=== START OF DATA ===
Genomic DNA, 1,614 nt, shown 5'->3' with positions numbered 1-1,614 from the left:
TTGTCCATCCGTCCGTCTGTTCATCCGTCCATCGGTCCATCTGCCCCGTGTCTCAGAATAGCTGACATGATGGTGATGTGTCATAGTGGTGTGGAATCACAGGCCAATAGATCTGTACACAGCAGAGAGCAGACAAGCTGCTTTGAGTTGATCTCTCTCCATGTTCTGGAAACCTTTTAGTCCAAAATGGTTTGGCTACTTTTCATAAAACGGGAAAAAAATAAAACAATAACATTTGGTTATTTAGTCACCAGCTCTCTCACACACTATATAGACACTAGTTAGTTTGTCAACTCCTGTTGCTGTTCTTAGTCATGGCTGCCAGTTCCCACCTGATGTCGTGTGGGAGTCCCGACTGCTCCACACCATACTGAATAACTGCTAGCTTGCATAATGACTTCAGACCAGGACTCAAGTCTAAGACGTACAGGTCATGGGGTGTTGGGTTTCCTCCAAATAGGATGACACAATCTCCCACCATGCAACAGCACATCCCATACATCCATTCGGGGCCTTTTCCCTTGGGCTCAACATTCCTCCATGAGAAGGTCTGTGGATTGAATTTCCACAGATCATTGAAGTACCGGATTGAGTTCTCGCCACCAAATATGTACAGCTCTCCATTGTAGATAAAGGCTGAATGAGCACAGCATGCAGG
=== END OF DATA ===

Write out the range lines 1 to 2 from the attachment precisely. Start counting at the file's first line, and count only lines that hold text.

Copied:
Genomic DNA, 1,614 nt, shown 5'->3' with positions numbered 1-1,614 from the left:
TTGTCCATCCGTCCGTCTGTTCATCCGTCCATCGGTCCATCTGCCCCGTGTCTCAGAATAGCTGACATGATGGTGATGTGTCATAGTGGTGTGGAATCACAGGCCAATAGATCTGTACACAGCAGAGAGCAGACAAGCTGCTTTGAGTTGATCTCTCTCCATGTTCTGGAAACCTTTTAGTCCAAAATGGTTTGGCTACTTTTCATAAAACGGGAAAAAAATAAAACAATAACATTTGGTTATTTAGTCACCAGCTCTCTCACACACTATATAGACACTAGTTAGTTTGTCAACTCCTGTTGCTGTTCTTAGTCATGGCTGCCAGTTCCCACCTGATGTCGTGTGGGAGTCCCGACTGCTCCACACCATACTGAATAACTGCTAGCTTGCATAATGACTTCAGACCAGGACTCAAGTCTAAGACGTACAGGTCATGGGGTGTTGGGTTTCCTCCAAATAGGATGACACAATCTCCCACCATGCAACAGCACATCCCATACATCCATTCGGGGCCTTTTCCCTTGGGCTCAACATTCCTCCATGAGAAGGTCTGTGGATTGAATTTCCACAGATCATTGAAGTACCGGATTGAGTTCTCGCCACCAAATATGTACAGCTCTCCATTGTAGATAAAGGCTGAATGAGCACAGCATGCAGG